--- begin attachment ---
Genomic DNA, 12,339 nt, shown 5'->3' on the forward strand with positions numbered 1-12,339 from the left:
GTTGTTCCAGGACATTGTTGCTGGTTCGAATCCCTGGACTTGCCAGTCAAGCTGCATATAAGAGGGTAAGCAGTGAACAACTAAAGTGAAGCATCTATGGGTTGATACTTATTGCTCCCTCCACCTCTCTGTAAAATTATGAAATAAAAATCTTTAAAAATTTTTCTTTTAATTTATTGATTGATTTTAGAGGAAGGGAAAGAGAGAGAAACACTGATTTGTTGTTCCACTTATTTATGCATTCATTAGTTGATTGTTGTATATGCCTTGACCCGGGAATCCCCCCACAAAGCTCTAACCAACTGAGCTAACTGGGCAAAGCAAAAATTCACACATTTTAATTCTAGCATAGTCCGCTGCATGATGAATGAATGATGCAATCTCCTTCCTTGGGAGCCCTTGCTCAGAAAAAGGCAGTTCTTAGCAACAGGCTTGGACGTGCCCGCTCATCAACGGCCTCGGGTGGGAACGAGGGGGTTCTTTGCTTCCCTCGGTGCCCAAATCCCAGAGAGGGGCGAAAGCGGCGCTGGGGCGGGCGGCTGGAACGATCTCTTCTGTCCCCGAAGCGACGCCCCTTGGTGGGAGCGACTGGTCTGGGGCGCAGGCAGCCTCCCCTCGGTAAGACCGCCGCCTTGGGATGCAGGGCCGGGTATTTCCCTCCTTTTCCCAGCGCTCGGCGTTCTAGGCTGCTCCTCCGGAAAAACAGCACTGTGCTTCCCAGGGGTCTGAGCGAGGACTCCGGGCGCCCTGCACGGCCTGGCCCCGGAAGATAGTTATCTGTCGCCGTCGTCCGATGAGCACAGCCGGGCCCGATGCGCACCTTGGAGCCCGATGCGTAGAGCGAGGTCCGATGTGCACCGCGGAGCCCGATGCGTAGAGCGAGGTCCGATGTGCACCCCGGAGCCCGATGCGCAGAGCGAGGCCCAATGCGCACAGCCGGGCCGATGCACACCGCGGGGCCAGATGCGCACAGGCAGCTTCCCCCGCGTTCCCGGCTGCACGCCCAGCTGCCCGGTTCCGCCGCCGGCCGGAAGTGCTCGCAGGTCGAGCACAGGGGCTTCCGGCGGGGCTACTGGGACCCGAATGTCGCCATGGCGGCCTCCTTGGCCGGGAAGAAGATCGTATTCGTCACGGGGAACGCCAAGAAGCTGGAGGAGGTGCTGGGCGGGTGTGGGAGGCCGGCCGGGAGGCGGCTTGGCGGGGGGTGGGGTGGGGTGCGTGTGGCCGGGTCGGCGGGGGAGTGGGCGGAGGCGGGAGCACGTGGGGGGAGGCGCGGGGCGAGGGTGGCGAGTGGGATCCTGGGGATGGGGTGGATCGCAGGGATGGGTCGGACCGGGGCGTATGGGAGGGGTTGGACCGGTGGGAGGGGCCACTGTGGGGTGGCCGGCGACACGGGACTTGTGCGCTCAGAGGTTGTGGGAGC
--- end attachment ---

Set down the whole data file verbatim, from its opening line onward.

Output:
Genomic DNA, 12,339 nt, shown 5'->3' on the forward strand with positions numbered 1-12,339 from the left:
GTTGTTCCAGGACATTGTTGCTGGTTCGAATCCCTGGACTTGCCAGTCAAGCTGCATATAAGAGGGTAAGCAGTGAACAACTAAAGTGAAGCATCTATGGGTTGATACTTATTGCTCCCTCCACCTCTCTGTAAAATTATGAAATAAAAATCTTTAAAAATTTTTCTTTTAATTTATTGATTGATTTTAGAGGAAGGGAAAGAGAGAGAAACACTGATTTGTTGTTCCACTTATTTATGCATTCATTAGTTGATTGTTGTATATGCCTTGACCCGGGAATCCCCCCACAAAGCTCTAACCAACTGAGCTAACTGGGCAAAGCAAAAATTCACACATTTTAATTCTAGCATAGTCCGCTGCATGATGAATGAATGATGCAATCTCCTTCCTTGGGAGCCCTTGCTCAGAAAAAGGCAGTTCTTAGCAACAGGCTTGGACGTGCCCGCTCATCAACGGCCTCGGGTGGGAACGAGGGGGTTCTTTGCTTCCCTCGGTGCCCAAATCCCAGAGAGGGGCGAAAGCGGCGCTGGGGCGGGCGGCTGGAACGATCTCTTCTGTCCCCGAAGCGACGCCCCTTGGTGGGAGCGACTGGTCTGGGGCGCAGGCAGCCTCCCCTCGGTAAGACCGCCGCCTTGGGATGCAGGGCCGGGTATTTCCCTCCTTTTCCCAGCGCTCGGCGTTCTAGGCTGCTCCTCCGGAAAAACAGCACTGTGCTTCCCAGGGGTCTGAGCGAGGACTCCGGGCGCCCTGCACGGCCTGGCCCCGGAAGATAGTTATCTGTCGCCGTCGTCCGATGAGCACAGCCGGGCCCGATGCGCACCTTGGAGCCCGATGCGTAGAGCGAGGTCCGATGTGCACCGCGGAGCCCGATGCGTAGAGCGAGGTCCGATGTGCACCCCGGAGCCCGATGCGCAGAGCGAGGCCCAATGCGCACAGCCGGGCCGATGCACACCGCGGGGCCAGATGCGCACAGGCAGCTTCCCCCGCGTTCCCGGCTGCACGCCCAGCTGCCCGGTTCCGCCGCCGGCCGGAAGTGCTCGCAGGTCGAGCACAGGGGCTTCCGGCGGGGCTACTGGGACCCGAATGTCGCCATGGCGGCCTCCTTGGCCGGGAAGAAGATCGTATTCGTCACGGGGAACGCCAAGAAGCTGGAGGAGGTGCTGGGCGGGTGTGGGAGGCCGGCCGGGAGGCGGCTTGGCGGGGGGTGGGGTGGGGTGCGTGTGGCCGGGTCGGCGGGGGAGTGGGCGGAGGCGGGAGCACGTGGGGGGAGGCGCGGGGCGAGGGTGGCGAGTGGGATCCTGGGGATGGGGTGGATCGCAGGGATGGGTCGGACCGGGGCGTATGGGAGGGGTTGGACCGGTGGGAGGGGCCACTGTGGGGTGGCCGGCGACACGGGACTTGTGCGCTCAGAGGTTGTGGGAGC